• "Simply put, an employer cannot have it both ways. It may not insist on an election, by refusing to recognize and bargain with the designated majority representative, and then violate the Act in a way that prevents employees from exercising free choice in a timely way."

Here's what NLRB said about the new standard:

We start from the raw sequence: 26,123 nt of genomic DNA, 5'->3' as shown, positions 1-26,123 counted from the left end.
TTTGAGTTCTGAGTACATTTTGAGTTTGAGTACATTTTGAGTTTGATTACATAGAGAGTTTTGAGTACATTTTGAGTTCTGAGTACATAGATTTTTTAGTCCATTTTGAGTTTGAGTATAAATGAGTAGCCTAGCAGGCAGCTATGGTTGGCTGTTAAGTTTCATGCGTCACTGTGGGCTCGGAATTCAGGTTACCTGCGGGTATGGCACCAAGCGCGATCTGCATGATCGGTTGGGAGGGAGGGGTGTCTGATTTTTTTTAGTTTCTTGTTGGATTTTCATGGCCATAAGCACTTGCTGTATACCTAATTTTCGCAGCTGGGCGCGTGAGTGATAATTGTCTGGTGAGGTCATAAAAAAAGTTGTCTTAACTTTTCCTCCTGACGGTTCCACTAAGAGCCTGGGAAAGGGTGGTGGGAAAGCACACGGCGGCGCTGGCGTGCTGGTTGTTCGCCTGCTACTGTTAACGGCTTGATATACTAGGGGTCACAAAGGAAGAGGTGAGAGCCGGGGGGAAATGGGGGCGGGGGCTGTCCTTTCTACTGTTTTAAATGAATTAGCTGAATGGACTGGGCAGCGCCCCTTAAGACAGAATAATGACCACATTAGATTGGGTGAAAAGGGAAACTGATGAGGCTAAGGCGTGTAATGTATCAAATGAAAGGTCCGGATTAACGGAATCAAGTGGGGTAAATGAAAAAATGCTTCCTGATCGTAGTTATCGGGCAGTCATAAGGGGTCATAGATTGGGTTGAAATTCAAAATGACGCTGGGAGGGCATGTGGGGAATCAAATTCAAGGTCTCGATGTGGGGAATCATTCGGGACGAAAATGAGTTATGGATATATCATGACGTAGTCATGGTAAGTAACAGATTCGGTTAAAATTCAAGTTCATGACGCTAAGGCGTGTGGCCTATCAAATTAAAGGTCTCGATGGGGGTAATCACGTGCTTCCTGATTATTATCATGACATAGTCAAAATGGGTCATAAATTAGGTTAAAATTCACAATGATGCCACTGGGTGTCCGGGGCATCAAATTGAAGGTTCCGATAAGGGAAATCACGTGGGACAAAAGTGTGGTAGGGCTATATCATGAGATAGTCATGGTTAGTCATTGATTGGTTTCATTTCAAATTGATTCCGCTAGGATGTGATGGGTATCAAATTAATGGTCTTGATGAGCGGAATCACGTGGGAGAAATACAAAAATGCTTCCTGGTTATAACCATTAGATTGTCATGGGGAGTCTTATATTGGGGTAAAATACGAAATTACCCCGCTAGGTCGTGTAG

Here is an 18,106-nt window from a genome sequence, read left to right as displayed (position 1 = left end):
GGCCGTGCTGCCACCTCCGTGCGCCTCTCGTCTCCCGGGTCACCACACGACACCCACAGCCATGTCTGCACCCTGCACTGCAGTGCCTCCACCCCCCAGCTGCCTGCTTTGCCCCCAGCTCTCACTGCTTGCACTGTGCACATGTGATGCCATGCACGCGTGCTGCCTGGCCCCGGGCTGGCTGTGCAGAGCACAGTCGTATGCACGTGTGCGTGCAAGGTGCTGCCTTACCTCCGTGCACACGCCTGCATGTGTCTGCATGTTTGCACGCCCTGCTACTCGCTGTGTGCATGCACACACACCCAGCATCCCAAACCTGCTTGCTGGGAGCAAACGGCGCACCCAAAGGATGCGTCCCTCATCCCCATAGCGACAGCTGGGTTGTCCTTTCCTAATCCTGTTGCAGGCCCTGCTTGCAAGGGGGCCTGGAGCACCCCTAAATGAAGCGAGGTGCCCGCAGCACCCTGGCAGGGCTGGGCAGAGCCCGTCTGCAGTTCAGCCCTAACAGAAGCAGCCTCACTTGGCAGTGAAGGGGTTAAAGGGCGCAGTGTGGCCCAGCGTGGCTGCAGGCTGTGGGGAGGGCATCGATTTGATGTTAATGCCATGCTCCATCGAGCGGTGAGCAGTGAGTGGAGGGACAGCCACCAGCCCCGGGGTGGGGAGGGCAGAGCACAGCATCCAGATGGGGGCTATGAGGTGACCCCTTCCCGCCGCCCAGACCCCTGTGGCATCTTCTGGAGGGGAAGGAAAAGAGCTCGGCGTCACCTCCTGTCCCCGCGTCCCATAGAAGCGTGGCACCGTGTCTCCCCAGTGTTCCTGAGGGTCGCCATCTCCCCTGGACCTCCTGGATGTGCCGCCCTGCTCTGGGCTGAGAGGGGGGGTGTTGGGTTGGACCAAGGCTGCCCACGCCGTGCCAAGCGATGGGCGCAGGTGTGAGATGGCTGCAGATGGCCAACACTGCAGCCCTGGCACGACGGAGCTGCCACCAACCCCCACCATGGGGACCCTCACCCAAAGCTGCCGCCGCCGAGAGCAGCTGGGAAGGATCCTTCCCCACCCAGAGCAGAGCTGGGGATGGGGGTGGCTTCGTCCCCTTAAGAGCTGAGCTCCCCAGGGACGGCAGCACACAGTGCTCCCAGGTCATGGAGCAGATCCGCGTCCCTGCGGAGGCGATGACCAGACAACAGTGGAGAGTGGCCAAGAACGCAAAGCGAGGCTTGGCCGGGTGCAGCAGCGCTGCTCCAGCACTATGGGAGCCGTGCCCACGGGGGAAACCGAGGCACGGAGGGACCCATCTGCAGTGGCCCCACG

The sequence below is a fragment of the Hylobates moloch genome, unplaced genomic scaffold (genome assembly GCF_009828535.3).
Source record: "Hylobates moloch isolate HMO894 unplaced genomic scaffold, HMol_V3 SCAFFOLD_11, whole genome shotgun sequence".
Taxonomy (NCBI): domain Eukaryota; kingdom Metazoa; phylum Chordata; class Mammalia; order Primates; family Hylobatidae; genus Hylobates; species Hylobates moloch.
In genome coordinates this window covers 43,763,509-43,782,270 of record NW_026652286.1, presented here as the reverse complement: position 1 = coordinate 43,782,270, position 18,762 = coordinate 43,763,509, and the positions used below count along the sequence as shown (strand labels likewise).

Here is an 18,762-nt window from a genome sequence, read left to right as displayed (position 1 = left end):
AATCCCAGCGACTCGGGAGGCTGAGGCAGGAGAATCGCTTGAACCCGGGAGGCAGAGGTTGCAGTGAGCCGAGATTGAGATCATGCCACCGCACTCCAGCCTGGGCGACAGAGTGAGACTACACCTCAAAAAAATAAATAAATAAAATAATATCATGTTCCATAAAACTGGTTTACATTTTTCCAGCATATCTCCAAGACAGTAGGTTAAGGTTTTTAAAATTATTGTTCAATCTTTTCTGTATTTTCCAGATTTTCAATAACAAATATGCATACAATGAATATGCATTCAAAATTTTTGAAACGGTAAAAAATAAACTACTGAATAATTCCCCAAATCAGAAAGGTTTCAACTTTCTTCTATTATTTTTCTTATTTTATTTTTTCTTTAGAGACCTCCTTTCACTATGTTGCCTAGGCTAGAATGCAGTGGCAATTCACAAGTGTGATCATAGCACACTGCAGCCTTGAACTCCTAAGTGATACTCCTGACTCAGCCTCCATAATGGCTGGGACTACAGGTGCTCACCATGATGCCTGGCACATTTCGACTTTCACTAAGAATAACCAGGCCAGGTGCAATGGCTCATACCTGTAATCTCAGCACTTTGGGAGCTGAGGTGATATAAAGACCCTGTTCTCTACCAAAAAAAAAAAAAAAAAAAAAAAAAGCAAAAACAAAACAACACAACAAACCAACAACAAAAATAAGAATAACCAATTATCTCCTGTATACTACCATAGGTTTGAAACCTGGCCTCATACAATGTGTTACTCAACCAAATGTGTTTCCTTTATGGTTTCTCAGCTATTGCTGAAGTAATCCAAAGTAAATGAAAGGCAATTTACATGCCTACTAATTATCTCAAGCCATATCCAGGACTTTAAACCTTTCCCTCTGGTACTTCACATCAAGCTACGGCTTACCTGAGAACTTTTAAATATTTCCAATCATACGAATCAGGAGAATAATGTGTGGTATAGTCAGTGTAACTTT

Under the standard we adopt today, an employer violates Section 8(a)(5) and (1) by refusing to recognize, upon request, a union that has been designated as Section 9(a) representative by the majority of employees in an appropriate unit unless the employer promptly139 files a petition pursuant to Section 9(c)(1)(B) of the Act (an RM petition) to test the union’s majority status or the appropriateness of the unit, assuming that the union has not already filed a petition pursuant to Section 9(c)(1)(A).140 Section 9(c)(1)(B) of the Act grants employers an avenue for testing the union’s majority through a representation election if the Board, upon an investigation and hearing, finds that a question of representation exists. In order to reconcile the provisions of Section 8(a)(5) and Section 9(a), which require an employer to recognize and bargain with the “designated” majority representative of its employees, with the language of Section 9(c)(1)(B) granting employers an election option, we conclude that an employer confronted with a demand for recognition may, instead of agreeing to recognize the union, and without committing an 8(a)(5) violation, promptly file a petition pursuant to Section 9(c)(1)(B) to test the union’s majority support and/or challenge the appropriateness of the unit or may await the processing of a petition previously filed by the union.